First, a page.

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There's a year and a month to go before NASA's New Horizons probe flies by Pluto, but that rendezvous is already one of the big events for Alan Stern, the scientist in charge of the $728 million mission.
He's also pressing for a debate with astrophysicist Neil deGrasse Tyson over Pluto's planetary standing — and for something completely different, he's even giving some thought to Father's Day on June 15.
Stern has so many projects in the air that he sometimes seems more like a juggler than a researcher. In addition to his roles as New Horizons' principal investigator and a planetary scientist at the Southwest Research Institute in Boulder, Colorado, he helped create Uwingu, a commercial venture focusing on space education and research; the Golden Spike Company, which is planning private-sector moon missions; and the Suborbital Applications Research Group, which is helping researchers get ready for suborbital space studies.
You can hear more about Stern's juggling act at 8 p.m. ET Wednesday during an hourlong chat on "Virtually Speaking Science."
Progress toward Pluto
The next couple of months will see an uptick in the New Horizons mission, which literally got off the ground back in 2006, before the International Astronomical Union reclassified Pluto as a dwarf planet, and is due to fly past Pluto on July 14, 2015.
"We're about to wake the spacecraft up" for its final checkout before next year's encounter, Stern told NBC News. After the weeks-long checkout, the probe will be put back into hibernation for the last time in August, with a wakeup call set for December.
On July 16, Stern and other luminaries will give lectures on the Pluto mission at the Smithsonian Institution's National Air and Space Museum in Washington. "It's a kickoff to the 'Year of Encounter,'" he said. Another kickoff event will take place at NASA Headquarters on Aug. 25, the date when New Horizons is due to zoom beyond Neptune's orbit. It's also the 25th anniversary of Voyager 2's Neptune flyby, and Voyager project scientist Ed Stone will be on hand.
"He's going to pass the baton of exploration from Voyager to New Horizons," Stern said.
Stern said the spate of discoveries from NASA's Kepler mission, including the first known gas dwarf planets, illustrates the "amazing diversity" of planets in the universe. In his view, Pluto and the solar system's other dwarfs deserve a place at the planetary table, alongside giants like Jupiter and terrestrial worlds like Earth. And he's ready to debate the issue with astrophysicist Neil deGrasse Tyson, host of the "Cosmos" TV series and a prominent figure on the "not-a-planet" side of the fence.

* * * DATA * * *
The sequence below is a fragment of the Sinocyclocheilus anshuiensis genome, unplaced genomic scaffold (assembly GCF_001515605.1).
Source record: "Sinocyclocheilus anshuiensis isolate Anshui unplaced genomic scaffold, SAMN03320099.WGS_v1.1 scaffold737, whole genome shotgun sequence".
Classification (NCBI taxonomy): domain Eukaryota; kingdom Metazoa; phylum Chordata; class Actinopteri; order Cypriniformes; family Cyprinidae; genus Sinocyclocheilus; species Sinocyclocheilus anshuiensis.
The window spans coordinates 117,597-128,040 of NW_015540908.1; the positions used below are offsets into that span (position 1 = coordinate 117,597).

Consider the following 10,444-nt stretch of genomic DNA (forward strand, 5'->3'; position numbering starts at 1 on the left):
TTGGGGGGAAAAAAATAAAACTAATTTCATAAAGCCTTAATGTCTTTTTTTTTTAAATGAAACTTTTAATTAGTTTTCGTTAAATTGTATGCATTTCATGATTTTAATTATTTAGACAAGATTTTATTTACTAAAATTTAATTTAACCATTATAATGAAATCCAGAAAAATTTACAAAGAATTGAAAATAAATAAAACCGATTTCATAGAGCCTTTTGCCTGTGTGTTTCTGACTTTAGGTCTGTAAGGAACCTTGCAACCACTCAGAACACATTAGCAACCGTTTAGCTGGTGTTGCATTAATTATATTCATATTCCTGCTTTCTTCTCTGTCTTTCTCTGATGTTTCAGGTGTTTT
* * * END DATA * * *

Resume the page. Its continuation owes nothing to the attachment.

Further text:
"I am challenging him to the equivalent of the 'Thrilla in Manila,'" Stern said. "Before New Horizons gets to Pluto, I want him to accept the debate. ... 'Cosmos' is over next week, so he's got some time on his hands."
Tyson participated in a "Great Planet Debate" in 2008, but Stern wasn't in on that event. The pro-Pluto side was argued by the Planetary Science Institute's Mark Sykes. Neither side swayed the other, and there's no guarantee that the result would be any different in a follow-up match.
Name a crater for Dad?
Stern's other focus is Uwingu and its current campaign to crowd-source names for Martian craters. The commercial venture collects a fee for each name that's added to the map, and redistributes half of the revenue in the form of grants for space education, exploration and research.
Uwingu is following up on last month's Mother's Day crater-naming campaign with a "Dads Rock Mars" promotion for Father's Day. About 14,000 names already have been added to Uwingu's Mars map, which is supposed to be sent to the Red Planet's surface by the Mars One venture and a student-led mission called "Time Capsule to Mars."
"We have named more than 10 times as many craters on the surface of Mars as astronomers have in the last 50 years."
The idea that celestial name games are being used to raise money has sparked sharp criticism from the IAU, but Stern said the "people's map of Mars" seemed to be gaining momentum.
"We have named more than 10 times as many craters on the surface of Mars as astronomers have in the last 50 years," he said. "We're just filling it, pardon the pun, at astronomical rates."
The Uwingu Fund has also been distributing grants at a steady clip, with almost $100,000 allocated so far. This week, the company announced that 11 students working on Ph.D.'s in planetary science would receive travel grants to present their research at scientific conferences.
Stern said the venture's primary aim was to increase public engagement in space efforts.
"Most people don't want to be deeply involved in space, they just want to do something cool," he said. "They want to 'touch' space, but they don't want to live space. Uwingu is all about reaching out to that audience. ... We're not just about naming things in space, and you're going to see some very different stuff beginning this summer."
Correction for 7:35 p.m. ET June 4: I've revised the New Horizons mission cost after getting the right figure from Alan Stern. Sorry about that!
Planetary scientist Alan Stern will discuss NASA's New Horizons mission and Uwingu with NBC News' Alan Boyle at 8 p.m. ET Wednesday on "Virtually Speaking Science," a talk show airing on BlogTalkRadio and in the Second Life virtual world. You can also ask him about suborbital space research or lunar exploration. If you miss the live show, never fear: The podcast will be archived on the BlogTalkRadio website and on iTunes.
Last month's "Virtually Speaking Science" lineup included a chat with Rand Simberg about space policy and his recently published book, "Safe Is Not an Option: Overcoming the Futile Obsession With Getting Everyone Back Alive That Is Killing Our Expansion Into Space." Listen to the podcast, or check out the NBC News interview.